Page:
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Intersectoral Vulnerability Survey: The Vulnerability Conditions of Refugees Living in Turkey (Round 1 - April 2021)

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The IVS was designed to assess the severity of humanitarian conditions of the refugee1 population in Turkey, building on a tailored analytical framework, a representative sample at regional and group level and the latest methodological developments in intersectoral analysis (Joint Intersectoral Analysis Framework 2020, Benini 2016, 2018). While some changes to the survey scope were necessary to adapt to COVID-19 restrictions, it offers to date the most comprehensive and representative picture of the changes in humanitarian conditions of the refugee population in Turkey since the beginning of the COVID-19 pandemic.


Both refugee households recipients from the Emergency Social Safety Net (ESSN) assistance and non-recipients are suffering the economic consequences of COVID-19 restrictions and their impact on livelihoods. Total debt and expenditures increased compared to the pre-pandemic period of COVID-19. This has seriously impacted the ability of refugee households to meet their basic needs, increasingly relying on food related coping strategies, borrowing money and spending savings. The main findings of the IVS and the relationships between issues are summarized in the problem tree below.


The IVS methodology categorized household severity using five severity classes: normal, stressed, moderate, severe and critical (see severity classes definitions in Annex 2). Households falling in the categories moderate, severe and critical are considered in need of additional humanitarian assistance (the higher the class, the more urgent and proportional the assistance should be). Households falling in the category stressed are considered affected by the current situation2, however are not considered in need of external assistance. Evidence gathered by IVS indicates that nearly 25% of households are currently facing moderate or severe humanitarian conditions (28% of eligible households compared to 22% for ineligible households). Only one interviewed household (ineligible) fell in the category critical. Follow up was immediately ensured to verify the finding and proceed with referral. IVS also identified a segment of both groups falling in the stressed severity class (12% of eligible and 19% of ineligible) whose conditions are alarming and are exhausting their coping mechanisms. This population segment is considered at risk and special measures should be taken to prevent them from falling into the in need category.


While the eligible population currently shows the highest proportion of people in need, the ESSN assistance provide them with an important financial buffer compared to the ineligible, whose conditions are expected to deteriorate faster in the coming months. Assuming current levels of ESSN assistance and challenges in accessing sufficient income persist, the percentage of refugee households facing unmet needs will most likely increase further in the next six months3. The worstcase (but most likely) scenario - return to full lockdown to reduce the COVID-19 third wave infection rates - could see an additional 15% of the refugee households facing moderate unmet needs, bringing the total percentage of households in need at 40% of the total refugee population. Under such scenario, the proportion of households facing severe need would increase significantly from 2% currently to 13%. Additionally - and demonstrating how more vulnerable the ineligible population has become - the proportion of ineligible in need would be equal to the proportion of eligible in need.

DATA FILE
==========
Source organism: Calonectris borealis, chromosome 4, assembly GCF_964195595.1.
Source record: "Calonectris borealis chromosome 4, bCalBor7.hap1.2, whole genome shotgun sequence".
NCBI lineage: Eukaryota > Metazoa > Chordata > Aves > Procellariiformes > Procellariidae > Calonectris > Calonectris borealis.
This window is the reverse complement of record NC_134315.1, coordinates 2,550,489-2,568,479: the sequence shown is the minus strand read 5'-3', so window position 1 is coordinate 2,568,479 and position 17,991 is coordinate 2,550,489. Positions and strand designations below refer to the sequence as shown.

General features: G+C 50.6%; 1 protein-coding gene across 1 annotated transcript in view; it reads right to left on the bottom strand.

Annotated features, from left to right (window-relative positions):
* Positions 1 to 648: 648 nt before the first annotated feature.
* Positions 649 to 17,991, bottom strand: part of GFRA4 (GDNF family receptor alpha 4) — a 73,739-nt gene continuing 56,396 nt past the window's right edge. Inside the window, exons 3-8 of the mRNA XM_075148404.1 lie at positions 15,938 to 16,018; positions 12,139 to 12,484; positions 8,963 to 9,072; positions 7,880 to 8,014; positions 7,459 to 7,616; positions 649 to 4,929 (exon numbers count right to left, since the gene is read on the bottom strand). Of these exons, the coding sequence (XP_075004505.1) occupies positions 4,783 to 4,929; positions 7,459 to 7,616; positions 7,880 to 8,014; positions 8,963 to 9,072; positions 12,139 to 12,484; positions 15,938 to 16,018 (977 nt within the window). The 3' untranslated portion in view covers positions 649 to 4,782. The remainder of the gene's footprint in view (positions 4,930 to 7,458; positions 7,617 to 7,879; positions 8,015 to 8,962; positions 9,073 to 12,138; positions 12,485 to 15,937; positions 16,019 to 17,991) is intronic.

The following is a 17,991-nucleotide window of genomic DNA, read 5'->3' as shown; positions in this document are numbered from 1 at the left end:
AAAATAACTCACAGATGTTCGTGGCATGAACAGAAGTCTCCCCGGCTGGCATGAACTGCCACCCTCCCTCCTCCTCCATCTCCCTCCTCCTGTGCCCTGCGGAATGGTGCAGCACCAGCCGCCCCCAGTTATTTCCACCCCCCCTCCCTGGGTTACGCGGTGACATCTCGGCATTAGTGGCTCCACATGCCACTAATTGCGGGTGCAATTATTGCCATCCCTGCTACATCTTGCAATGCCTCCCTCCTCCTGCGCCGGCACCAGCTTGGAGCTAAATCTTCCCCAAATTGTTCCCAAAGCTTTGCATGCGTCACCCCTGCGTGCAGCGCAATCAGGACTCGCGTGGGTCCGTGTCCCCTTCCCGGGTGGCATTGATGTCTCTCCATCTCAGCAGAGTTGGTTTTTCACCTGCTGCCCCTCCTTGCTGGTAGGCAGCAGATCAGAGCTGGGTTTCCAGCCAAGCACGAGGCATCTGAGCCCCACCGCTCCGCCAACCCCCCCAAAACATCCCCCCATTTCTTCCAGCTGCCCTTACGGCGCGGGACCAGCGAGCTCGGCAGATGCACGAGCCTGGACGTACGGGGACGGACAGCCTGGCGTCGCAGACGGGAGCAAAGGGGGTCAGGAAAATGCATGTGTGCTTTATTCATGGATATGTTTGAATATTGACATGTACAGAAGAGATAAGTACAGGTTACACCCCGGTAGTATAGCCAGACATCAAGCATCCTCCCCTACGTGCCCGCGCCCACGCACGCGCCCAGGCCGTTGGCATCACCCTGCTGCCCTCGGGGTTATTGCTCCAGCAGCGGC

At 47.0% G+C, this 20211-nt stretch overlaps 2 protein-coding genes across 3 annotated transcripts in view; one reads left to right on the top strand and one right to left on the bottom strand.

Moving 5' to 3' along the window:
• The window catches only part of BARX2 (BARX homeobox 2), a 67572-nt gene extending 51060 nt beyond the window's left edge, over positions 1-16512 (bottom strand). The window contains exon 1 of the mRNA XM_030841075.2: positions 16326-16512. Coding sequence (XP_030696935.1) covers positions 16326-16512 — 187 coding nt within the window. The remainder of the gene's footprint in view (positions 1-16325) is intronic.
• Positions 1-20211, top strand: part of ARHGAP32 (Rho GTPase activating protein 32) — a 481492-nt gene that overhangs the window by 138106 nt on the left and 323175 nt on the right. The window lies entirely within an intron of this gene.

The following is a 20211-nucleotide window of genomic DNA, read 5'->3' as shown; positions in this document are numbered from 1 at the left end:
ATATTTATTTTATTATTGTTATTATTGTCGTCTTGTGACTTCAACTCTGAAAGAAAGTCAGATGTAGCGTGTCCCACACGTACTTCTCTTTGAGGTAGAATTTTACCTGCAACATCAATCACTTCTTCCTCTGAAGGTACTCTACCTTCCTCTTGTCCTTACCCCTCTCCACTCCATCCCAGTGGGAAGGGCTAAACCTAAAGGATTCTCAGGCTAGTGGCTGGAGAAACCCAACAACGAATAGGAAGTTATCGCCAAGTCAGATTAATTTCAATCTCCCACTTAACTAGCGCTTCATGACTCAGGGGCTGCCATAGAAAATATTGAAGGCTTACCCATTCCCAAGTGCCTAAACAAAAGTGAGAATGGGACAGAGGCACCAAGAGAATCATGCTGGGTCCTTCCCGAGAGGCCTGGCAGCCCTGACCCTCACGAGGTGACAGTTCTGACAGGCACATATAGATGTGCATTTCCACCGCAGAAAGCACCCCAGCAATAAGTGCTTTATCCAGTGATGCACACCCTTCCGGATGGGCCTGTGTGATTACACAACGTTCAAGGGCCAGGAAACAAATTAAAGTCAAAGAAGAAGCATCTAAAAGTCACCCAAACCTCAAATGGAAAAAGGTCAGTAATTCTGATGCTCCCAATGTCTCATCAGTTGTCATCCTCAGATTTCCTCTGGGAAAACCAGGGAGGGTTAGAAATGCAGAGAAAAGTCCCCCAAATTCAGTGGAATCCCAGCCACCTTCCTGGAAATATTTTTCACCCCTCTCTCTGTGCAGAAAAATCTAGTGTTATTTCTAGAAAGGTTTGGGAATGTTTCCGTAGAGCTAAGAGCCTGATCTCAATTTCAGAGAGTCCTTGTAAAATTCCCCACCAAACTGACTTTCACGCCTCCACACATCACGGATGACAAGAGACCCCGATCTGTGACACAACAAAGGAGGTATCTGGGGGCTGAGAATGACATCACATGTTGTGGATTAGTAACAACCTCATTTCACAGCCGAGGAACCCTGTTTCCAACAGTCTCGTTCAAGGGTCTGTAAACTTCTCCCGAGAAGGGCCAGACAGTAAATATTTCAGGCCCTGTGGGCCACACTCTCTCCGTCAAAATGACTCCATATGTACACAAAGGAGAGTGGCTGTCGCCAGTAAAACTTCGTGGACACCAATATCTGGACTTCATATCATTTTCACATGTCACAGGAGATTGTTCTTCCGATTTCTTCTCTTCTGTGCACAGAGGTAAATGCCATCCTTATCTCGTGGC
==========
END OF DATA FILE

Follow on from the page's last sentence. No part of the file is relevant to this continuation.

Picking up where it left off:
Food, housing and energy are considered the top priority needs by both eligible and ineligible households. To cover regular expenditures related to those three items (accounting for 74% of the total monthly expenses), households have to sacrifice other important expenses, including education, communication and health related costs (e.g. dentist). As a result, 38% of eligible households have at least one school aged child not attending the online curriculum, one household out of two reports dental issues, one out of five cannot afford medical expenses, more than half cannot afford communication costs and 66% cannot afford basic household items.


Geographical areas whose local economy was most affected by COVID-19 restrictions are the same regions where the highest percentage of refugees in need are found, e.g. West Marmara and Aegean region, Black Sea and Eastern Anatolia and the Mediterranean region.
Those are also the regions with the highest relative poverty rate in Turkey (TurkStat, 2019). On the other side, areas such as South East Anatolia or East Marmara regions show a slightly lower proportion of their refugee population in need, most likely due to the fact the social network is stronger close to the Syrian border and the local economy (mostly industrial) was not disrupted for too long by the COVID-19 measures in East Marmara.
Overall, those geographical differences are not very pronounced and the concerns raised in the IVS report apply to the entire country


The severity of conditions is clearly linked to the income-earning capacity of refugee households and to the number of dependents. Single-income earning households, particularly those headed by divorced, separated, widows or widowed persons and those with children, are more likely to face moderate or severe conditions than households with married couples and those without children. Families that have been living in Turkey for more than three years and with members with a better command of the Turkish language generally find more income earning opportunities and are facing less severe humanitarian conditions.